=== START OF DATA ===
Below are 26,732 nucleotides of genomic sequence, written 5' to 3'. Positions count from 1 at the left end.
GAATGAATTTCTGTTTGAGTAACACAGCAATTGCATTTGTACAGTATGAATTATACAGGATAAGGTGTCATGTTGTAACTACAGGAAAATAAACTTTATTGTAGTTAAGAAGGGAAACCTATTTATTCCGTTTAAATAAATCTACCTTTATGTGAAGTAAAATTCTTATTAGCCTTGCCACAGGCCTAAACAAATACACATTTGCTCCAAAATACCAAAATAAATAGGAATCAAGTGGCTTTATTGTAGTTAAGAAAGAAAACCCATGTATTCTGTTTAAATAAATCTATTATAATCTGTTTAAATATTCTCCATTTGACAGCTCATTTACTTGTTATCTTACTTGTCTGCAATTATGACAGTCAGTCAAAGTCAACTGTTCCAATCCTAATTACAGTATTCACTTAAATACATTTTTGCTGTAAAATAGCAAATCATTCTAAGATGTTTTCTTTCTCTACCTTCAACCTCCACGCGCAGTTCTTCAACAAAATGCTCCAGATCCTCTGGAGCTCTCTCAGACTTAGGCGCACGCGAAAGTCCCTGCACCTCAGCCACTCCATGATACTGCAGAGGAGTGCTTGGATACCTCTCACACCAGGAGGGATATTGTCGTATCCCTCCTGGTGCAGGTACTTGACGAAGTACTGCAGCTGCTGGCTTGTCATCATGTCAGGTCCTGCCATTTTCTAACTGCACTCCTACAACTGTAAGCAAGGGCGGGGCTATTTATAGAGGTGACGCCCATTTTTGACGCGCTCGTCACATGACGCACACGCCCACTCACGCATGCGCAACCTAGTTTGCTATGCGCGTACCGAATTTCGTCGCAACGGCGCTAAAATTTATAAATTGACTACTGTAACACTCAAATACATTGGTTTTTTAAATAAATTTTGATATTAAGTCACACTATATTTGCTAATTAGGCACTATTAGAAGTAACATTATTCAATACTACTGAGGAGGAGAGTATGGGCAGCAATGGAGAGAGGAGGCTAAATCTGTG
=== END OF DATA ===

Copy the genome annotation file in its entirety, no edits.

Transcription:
Below are 26,732 nucleotides of genomic sequence, written 5' to 3'. Positions count from 1 at the left end.
GAATGAATTTCTGTTTGAGTAACACAGCAATTGCATTTGTACAGTATGAATTATACAGGATAAGGTGTCATGTTGTAACTACAGGAAAATAAACTTTATTGTAGTTAAGAAGGGAAACCTATTTATTCCGTTTAAATAAATCTACCTTTATGTGAAGTAAAATTCTTATTAGCCTTGCCACAGGCCTAAACAAATACACATTTGCTCCAAAATACCAAAATAAATAGGAATCAAGTGGCTTTATTGTAGTTAAGAAAGAAAACCCATGTATTCTGTTTAAATAAATCTATTATAATCTGTTTAAATATTCTCCATTTGACAGCTCATTTACTTGTTATCTTACTTGTCTGCAATTATGACAGTCAGTCAAAGTCAACTGTTCCAATCCTAATTACAGTATTCACTTAAATACATTTTTGCTGTAAAATAGCAAATCATTCTAAGATGTTTTCTTTCTCTACCTTCAACCTCCACGCGCAGTTCTTCAACAAAATGCTCCAGATCCTCTGGAGCTCTCTCAGACTTAGGCGCACGCGAAAGTCCCTGCACCTCAGCCACTCCATGATACTGCAGAGGAGTGCTTGGATACCTCTCACACCAGGAGGGATATTGTCGTATCCCTCCTGGTGCAGGTACTTGACGAAGTACTGCAGCTGCTGGCTTGTCATCATGTCAGGTCCTGCCATTTTCTAACTGCACTCCTACAACTGTAAGCAAGGGCGGGGCTATTTATAGAGGTGACGCCCATTTTTGACGCGCTCGTCACATGACGCACACGCCCACTCACGCATGCGCAACCTAGTTTGCTATGCGCGTACCGAATTTCGTCGCAACGGCGCTAAAATTTATAAATTGACTACTGTAACACTCAAATACATTGGTTTTTTAAATAAATTTTGATATTAAGTCACACTATATTTGCTAATTAGGCACTATTAGAAGTAACATTATTCAATACTACTGAGGAGGAGAGTATGGGCAGCAATGGAGAGAGGAGGCTAAATCTGTG